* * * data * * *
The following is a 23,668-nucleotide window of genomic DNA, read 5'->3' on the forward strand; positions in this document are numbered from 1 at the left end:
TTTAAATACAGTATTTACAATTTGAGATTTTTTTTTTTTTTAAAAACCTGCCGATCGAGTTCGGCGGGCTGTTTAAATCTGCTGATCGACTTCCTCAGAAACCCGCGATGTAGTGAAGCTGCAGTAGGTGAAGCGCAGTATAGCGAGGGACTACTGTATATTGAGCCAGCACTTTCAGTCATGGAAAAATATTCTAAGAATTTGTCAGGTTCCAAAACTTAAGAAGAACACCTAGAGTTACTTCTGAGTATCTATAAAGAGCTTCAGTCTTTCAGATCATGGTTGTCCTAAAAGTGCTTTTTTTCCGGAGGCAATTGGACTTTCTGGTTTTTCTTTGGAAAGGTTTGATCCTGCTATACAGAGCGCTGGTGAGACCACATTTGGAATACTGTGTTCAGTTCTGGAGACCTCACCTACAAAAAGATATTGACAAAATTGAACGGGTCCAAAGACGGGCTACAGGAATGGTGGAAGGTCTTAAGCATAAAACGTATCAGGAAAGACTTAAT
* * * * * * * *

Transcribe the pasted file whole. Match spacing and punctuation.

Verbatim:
The following is a 23,668-nucleotide window of genomic DNA, read 5'->3' on the forward strand; positions in this document are numbered from 1 at the left end:
TTTAAATACAGTATTTACAATTTGAGATTTTTTTTTTTTTTAAAAACCTGCCGATCGAGTTCGGCGGGCTGTTTAAATCTGCTGATCGACTTCCTCAGAAACCCGCGATGTAGTGAAGCTGCAGTAGGTGAAGCGCAGTATAGCGAGGGACTACTGTATATTGAGCCAGCACTTTCAGTCATGGAAAAATATTCTAAGAATTTGTCAGGTTCCAAAACTTAAGAAGAACACCTAGAGTTACTTCTGAGTATCTATAAAGAGCTTCAGTCTTTCAGATCATGGTTGTCCTAAAAGTGCTTTTTTTCCGGAGGCAATTGGACTTTCTGGTTTTTCTTTGGAAAGGTTTGATCCTGCTATACAGAGCGCTGGTGAGACCACATTTGGAATACTGTGTTCAGTTCTGGAGACCTCACCTACAAAAAGATATTGACAAAATTGAACGGGTCCAAAGACGGGCTACAGGAATGGTGGAAGGTCTTAAGCATAAAACGTATCAGGAAAGACTTAAT